Pioneering colour photography

The first permanent colour photograph by Thomas Sutton

It's just a picture of a tartan ribbon and may seem unremarkable, yet it marks a crucial moment in the development of colour photography and forms the basis of the photographs we take today.

The photograph was first seen at King's College London during a Royal Institution lecture on colour theory by the Scottish physicist James Clerk Maxwell on the 17 May 1861 and the college is marking the 150th anniversary of that demonstration with an evening of talks celebrating his scientific discoveries.

The first permanent colour photograph was taken by Thomas Sutton who was working with Clerk Maxwell and is a composite of three black and white pictures, each one taken through a red, green or blue filter. The resulting slides were then projected through three similarly filtered lenses resulting in a colour photograph.

Looking at the ease with which we now capture colour pictures and transmit them around the world in seconds it's easy to forget that it was not that long ago news agencies were transmitting their wire photographs as colour separations, usually cyan, magenta and yellow - a process that relied on Clerk Maxwell's discovery. Indeed even the latest digital camera relies on the separation method to capture light.

As late as the 1980s wire photographs would be transmitted by news agencies such as the Associated Press and printed out by the client as three black and white pictures; these would then be photographed through the same filters and re-constituted as a colour print.

As electronic delivery took over this method moved to the computer, but even then the pictures would arrive in three parts ready for the client to reassemble. It was sometime before full colour transmission was widespread.

Wire photograph of the assassination attempt on President Reagan, 1981

Having searched the basement archive here at Television Centre for a suitable example, the only one I have located so far where the separations and a colour hard copy exist is a picture taken during the assassination attempt on US President Ronald Reagan in 1981 that was issued by the White House at that time.

Reagan was injured as were three others, Secret Service agent Jerry Parr, White House press secretary James Brady and police officer Thomas Delahanty.

Wire photographs of the assassination attempt on President Reagan, 1981

You can see the three flimsy black and white wire photos as small images above, though they are somewhat faded now. The small holes at the top of the prints were made for registration purposes when re-photographing them. Failure to align each picture correctly would result in an unusable end product.

The colour image above is a Polaroid that would at the time have been placed in front of a TV camera and shown on air.

Anyone who has ever taken a colour photograph should salute Clerk Maxwell. He maybe best remembered for his work on electromagnetism but for photographers his work on colour theory stands as a high point.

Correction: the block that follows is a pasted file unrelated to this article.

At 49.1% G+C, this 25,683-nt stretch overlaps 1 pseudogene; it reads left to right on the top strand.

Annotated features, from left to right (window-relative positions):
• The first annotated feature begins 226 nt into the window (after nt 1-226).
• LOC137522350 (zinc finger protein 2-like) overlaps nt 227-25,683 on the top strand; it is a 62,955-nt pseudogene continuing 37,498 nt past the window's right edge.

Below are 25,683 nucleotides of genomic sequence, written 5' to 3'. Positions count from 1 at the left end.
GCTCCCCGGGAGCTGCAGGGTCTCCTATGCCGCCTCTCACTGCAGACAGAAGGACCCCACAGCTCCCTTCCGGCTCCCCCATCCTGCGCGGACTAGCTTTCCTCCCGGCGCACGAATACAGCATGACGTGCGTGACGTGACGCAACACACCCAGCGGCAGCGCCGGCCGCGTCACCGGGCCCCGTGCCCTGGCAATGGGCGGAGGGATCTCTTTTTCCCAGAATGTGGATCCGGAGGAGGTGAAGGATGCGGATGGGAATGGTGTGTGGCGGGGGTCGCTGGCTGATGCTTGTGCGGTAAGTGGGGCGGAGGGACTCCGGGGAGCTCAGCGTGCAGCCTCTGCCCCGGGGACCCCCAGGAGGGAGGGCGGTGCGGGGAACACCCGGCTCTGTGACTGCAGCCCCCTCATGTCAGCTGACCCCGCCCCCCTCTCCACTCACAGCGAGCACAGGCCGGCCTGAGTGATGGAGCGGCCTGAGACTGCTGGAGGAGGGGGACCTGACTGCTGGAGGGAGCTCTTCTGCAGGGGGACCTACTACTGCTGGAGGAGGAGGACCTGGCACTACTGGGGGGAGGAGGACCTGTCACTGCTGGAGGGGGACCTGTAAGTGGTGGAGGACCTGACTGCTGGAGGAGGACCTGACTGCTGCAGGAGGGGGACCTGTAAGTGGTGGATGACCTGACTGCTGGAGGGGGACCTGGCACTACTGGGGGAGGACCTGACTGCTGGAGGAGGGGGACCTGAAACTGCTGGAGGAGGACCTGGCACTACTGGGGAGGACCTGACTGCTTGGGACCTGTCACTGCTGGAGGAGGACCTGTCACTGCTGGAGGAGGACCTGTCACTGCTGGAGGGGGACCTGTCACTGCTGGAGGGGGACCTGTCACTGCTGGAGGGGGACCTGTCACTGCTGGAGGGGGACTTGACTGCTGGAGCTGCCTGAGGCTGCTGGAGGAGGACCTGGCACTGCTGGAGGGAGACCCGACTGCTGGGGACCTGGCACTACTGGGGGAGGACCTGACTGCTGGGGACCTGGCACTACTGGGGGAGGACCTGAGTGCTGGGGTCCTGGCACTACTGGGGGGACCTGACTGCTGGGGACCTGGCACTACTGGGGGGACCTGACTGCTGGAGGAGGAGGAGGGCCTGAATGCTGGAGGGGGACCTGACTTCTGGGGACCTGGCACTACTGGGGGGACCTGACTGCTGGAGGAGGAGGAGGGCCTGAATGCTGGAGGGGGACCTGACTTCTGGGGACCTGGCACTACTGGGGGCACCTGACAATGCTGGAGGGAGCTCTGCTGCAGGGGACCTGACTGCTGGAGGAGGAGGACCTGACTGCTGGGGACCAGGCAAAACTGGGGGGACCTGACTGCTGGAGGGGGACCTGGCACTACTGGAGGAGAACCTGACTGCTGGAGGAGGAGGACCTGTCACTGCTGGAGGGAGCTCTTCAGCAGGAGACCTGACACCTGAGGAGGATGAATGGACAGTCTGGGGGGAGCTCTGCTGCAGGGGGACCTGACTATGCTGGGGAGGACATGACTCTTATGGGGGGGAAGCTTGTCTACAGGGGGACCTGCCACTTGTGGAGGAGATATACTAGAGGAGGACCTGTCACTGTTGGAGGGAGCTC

Update, 09:20, 19 May: In response to the question below from Nilton Quoirin (comment 5). I'm not actually sure who took this picture of the assassination attempt. It is simply credited to the White House and we would have obtained it at the time via the Associated Press.

The most well known sequence of pictures from the event was taken by Ron Edmonds of AP who won a Pulitzer Prize for his work.

You can see more colour pictures of the event in the Reagan Library archives and I believe you can see photographer Ron Edmonds to the right of this frame.

If anyone knows who took the official picture published above then let me know.

Phil Coomes Article written by Phil Coomes Phil Coomes Picture editor

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  • rate this

    Comment number 5.

    Very interesting article. I'm curious about who took that picture of the assassination attempt. There's a famous one by SebastiĆ£o Salgado from another angle. Is he the author?

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    Comment number 4.

    The red dye in the pattern of Maxwell's ribbon also reflected near ultraviolet radiation from the illuminating bright daylight. The UV was a proxy for red in activating the emulsion for the red-filtered light. See centenary article Maxwell's Color Photograph by Ralph M Evans in Sci Amer vol 205 pp 118-126 1961, which reported on a study including the properties of materials available to Maxwell

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    Comment number 3.

    Clerk Maxwell's theory of additive colour photography was spot on, what is less clear is how he managed to record through a red filter when the photographic plates of the time were not sensitive to red light.

  • rate this

    Comment number 2.

    I can't believe it's only 30 years since to go from a painstakingly prepared single still image to the endless rolling news and patronising graphics we suffer today...

  • rate this

    Comment number 1.

    We should remember Jame Clerk Maxwell for rather more than colour photography. His equations fully describe electro magnetism and are one of the greatest leaps forward in theoretical physics with arguably the greatest practical application of any such theory.



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